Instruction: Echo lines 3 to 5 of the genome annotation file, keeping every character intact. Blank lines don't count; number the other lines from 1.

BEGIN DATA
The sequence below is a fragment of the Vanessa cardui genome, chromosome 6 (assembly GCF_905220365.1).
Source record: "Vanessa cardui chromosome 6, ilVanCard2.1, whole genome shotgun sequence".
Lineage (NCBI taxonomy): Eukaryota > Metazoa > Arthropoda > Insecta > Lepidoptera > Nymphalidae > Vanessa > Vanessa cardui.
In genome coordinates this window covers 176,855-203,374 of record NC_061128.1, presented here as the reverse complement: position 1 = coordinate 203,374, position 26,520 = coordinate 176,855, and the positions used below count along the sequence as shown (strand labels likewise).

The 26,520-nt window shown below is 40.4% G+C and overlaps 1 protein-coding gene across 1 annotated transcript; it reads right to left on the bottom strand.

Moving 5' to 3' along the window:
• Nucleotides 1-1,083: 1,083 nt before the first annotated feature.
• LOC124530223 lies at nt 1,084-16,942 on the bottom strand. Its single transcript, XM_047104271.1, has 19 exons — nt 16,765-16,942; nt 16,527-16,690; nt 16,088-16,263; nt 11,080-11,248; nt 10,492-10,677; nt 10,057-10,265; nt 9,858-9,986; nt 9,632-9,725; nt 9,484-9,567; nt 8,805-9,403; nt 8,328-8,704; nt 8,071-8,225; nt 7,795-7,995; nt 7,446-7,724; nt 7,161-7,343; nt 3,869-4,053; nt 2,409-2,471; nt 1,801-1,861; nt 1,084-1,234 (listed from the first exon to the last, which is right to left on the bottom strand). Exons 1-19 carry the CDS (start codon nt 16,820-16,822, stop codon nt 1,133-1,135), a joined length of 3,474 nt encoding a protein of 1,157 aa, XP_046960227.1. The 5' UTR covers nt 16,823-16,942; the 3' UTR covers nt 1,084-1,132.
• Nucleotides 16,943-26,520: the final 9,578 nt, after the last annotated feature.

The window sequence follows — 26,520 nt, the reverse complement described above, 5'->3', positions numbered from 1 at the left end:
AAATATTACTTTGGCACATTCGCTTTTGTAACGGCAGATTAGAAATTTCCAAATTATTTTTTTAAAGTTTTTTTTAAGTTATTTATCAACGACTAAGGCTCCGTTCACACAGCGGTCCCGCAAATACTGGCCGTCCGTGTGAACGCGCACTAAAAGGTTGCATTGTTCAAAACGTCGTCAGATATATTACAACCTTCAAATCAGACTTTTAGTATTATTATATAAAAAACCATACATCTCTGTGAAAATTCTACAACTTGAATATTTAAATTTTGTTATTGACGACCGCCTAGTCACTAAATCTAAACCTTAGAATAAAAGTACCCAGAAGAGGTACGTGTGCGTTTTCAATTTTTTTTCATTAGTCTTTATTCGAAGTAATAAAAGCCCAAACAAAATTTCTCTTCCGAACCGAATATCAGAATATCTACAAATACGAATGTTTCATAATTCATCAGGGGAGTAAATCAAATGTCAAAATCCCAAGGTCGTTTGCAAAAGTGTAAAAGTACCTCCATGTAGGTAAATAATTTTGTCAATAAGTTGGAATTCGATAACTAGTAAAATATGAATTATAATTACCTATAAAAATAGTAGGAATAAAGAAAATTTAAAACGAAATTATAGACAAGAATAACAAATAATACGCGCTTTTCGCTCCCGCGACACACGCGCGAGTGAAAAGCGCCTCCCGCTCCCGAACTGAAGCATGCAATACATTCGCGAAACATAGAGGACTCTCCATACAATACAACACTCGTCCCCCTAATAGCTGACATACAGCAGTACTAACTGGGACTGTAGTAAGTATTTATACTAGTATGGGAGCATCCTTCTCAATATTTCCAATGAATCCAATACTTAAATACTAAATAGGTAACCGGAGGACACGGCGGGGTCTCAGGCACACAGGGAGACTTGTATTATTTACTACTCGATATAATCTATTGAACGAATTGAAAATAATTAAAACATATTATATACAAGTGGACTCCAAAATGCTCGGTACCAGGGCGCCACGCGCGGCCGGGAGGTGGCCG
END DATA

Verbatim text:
Lineage (NCBI taxonomy): Eukaryota > Metazoa > Arthropoda > Insecta > Lepidoptera > Nymphalidae > Vanessa > Vanessa cardui.
In genome coordinates this window covers 176,855-203,374 of record NC_061128.1, presented here as the reverse complement: position 1 = coordinate 203,374, position 26,520 = coordinate 176,855, and the positions used below count along the sequence as shown (strand labels likewise).

The 26,520-nt window shown below is 40.4% G+C and overlaps 1 protein-coding gene across 1 annotated transcript; it reads right to left on the bottom strand.